From my own state: A federal court has struck down a Pennsylvania statute that forbids business names containing “words that constitute blasphemy, profane cursing or swearing or that profane the Lord’s name.”
The case was brought by the Pennsylvania American Civil Liberties Union on behalf of George Kalman, a Pennsylvania filmmaker whose application to register a business name “I Choose Hell Productions LLC” was turned down by state regulators.
According to a news release from the Pennsylvania ACLU (I am a board member of a local chapter) the US District Court for the Eastern District of Pennsylvania found that the statute violated the First Amendment prohibition on establishment of religion and promoted only Christian religious views. Words used by the Pennsylvania Corporations Bureau to flag proposed names for closer scrutiny included terms such as Christ and Jesus but not those related to other religions, such as Allah or Mohammed. In his 67-page opinion, the judge also noted that blasphemy laws were historically used to persecute those of minority religious beliefs, including William Penn, the founder of Pennsylvania.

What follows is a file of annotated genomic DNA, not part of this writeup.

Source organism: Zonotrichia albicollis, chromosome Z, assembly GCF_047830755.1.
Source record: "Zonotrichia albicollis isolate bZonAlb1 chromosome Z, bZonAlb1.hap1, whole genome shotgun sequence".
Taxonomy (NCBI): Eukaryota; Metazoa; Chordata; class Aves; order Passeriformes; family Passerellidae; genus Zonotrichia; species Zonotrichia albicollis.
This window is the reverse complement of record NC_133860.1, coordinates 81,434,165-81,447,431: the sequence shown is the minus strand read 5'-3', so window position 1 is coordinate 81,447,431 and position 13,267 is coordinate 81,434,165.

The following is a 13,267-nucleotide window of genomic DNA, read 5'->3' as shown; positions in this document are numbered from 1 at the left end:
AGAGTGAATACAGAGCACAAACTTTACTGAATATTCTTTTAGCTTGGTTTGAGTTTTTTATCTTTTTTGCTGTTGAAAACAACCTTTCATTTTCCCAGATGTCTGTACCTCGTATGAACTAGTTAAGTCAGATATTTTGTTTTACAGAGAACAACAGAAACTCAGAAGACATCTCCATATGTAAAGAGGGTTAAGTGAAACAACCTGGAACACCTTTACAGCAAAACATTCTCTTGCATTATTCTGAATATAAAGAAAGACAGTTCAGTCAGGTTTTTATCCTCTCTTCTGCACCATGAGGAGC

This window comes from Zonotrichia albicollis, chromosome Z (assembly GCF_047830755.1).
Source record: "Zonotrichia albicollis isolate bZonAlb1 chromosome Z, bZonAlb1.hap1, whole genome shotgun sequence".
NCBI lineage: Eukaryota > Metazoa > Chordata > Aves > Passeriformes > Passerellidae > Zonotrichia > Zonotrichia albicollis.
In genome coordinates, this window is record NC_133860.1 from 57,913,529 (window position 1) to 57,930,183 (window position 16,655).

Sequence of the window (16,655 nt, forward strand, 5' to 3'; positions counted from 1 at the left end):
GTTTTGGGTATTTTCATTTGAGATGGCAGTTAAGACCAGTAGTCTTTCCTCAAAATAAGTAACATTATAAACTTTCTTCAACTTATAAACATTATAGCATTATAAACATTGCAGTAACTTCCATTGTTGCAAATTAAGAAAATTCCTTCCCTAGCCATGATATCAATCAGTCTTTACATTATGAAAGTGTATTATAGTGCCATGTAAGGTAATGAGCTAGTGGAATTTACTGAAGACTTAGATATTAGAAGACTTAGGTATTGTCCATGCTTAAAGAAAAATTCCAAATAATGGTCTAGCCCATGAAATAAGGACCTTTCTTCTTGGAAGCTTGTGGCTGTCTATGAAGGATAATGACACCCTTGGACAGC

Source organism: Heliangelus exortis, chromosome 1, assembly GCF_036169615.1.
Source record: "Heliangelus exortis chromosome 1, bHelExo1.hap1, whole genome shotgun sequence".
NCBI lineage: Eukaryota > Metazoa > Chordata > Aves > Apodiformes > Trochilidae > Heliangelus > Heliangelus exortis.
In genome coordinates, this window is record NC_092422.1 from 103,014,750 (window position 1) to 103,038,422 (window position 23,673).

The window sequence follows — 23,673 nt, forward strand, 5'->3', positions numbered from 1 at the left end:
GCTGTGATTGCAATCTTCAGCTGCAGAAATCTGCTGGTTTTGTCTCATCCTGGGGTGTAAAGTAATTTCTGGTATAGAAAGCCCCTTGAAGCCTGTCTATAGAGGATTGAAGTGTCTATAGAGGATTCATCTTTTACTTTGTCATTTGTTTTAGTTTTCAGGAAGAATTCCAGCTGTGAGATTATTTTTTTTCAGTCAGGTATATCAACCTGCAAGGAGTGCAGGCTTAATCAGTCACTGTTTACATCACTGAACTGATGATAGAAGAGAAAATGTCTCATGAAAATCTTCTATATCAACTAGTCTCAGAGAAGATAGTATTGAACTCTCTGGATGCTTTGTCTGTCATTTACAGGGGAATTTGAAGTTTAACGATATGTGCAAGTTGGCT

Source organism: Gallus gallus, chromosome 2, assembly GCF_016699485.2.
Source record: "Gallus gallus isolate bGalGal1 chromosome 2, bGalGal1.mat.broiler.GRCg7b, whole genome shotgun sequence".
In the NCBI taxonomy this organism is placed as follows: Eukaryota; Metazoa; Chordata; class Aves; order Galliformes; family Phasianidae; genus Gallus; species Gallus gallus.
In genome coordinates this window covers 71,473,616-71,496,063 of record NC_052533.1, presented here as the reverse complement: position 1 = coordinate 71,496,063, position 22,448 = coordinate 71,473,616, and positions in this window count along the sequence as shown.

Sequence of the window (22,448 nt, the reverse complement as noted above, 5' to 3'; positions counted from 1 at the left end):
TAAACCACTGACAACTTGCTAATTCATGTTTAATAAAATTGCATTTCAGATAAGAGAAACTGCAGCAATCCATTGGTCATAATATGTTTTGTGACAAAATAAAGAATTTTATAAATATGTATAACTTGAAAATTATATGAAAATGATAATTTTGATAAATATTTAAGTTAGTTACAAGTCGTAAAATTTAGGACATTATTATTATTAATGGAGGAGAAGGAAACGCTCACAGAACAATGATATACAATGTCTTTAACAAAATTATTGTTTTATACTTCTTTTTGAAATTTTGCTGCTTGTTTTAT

“We are pleased with the judge’s opinion,” said Mary Catherine Roper, staff attorney for the ACLU of Pennsylvania and one of Kalman’s lawyers. “No one wins when the government gets involved in deciding who has the ‘right’ religious views.”
Additionally the court held that the statute violated Kalman’s right to free speech by treating speech differently on the basis on the viewpoint expressed, as business names perceived as pro-religion were permitted.
Kalman says he chose the name of his production company because he believes it expresses his personal philosophy that it is better to struggle through difficult times in life than to commit suicide, even if life is “hell.”
More information about the case, including a copy of the original complaint and the court’s decision, can be found here.